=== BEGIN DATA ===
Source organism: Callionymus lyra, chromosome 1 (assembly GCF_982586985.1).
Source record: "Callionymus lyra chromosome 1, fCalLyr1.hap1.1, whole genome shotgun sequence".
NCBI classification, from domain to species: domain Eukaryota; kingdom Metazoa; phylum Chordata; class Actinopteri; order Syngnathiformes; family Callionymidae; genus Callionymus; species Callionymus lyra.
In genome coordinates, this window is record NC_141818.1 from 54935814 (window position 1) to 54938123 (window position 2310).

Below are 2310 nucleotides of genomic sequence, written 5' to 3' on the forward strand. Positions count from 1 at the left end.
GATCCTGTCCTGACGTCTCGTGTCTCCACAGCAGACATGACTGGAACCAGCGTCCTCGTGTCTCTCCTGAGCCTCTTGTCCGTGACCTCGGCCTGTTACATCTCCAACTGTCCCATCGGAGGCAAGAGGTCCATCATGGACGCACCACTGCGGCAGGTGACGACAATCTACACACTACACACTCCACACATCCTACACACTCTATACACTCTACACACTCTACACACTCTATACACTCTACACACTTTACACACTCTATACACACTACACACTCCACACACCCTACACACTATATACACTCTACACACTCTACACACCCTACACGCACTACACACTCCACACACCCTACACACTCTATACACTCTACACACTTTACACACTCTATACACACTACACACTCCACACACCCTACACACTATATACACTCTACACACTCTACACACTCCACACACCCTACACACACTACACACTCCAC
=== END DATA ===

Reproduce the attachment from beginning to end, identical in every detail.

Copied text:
Source organism: Callionymus lyra, chromosome 1 (assembly GCF_982586985.1).
Source record: "Callionymus lyra chromosome 1, fCalLyr1.hap1.1, whole genome shotgun sequence".
NCBI classification, from domain to species: domain Eukaryota; kingdom Metazoa; phylum Chordata; class Actinopteri; order Syngnathiformes; family Callionymidae; genus Callionymus; species Callionymus lyra.
In genome coordinates, this window is record NC_141818.1 from 54935814 (window position 1) to 54938123 (window position 2310).

Below are 2310 nucleotides of genomic sequence, written 5' to 3' on the forward strand. Positions count from 1 at the left end.
GATCCTGTCCTGACGTCTCGTGTCTCCACAGCAGACATGACTGGAACCAGCGTCCTCGTGTCTCTCCTGAGCCTCTTGTCCGTGACCTCGGCCTGTTACATCTCCAACTGTCCCATCGGAGGCAAGAGGTCCATCATGGACGCACCACTGCGGCAGGTGACGACAATCTACACACTACACACTCCACACATCCTACACACTCTATACACTCTACACACTCTACACACTCTATACACTCTACACACTTTACACACTCTATACACACTACACACTCCACACACCCTACACACTATATACACTCTACACACTCTACACACCCTACACGCACTACACACTCCACACACCCTACACACTCTATACACTCTACACACTTTACACACTCTATACACACTACACACTCCACACACCCTACACACTATATACACTCTACACACTCTACACACTCCACACACCCTACACACACTACACACTCCAC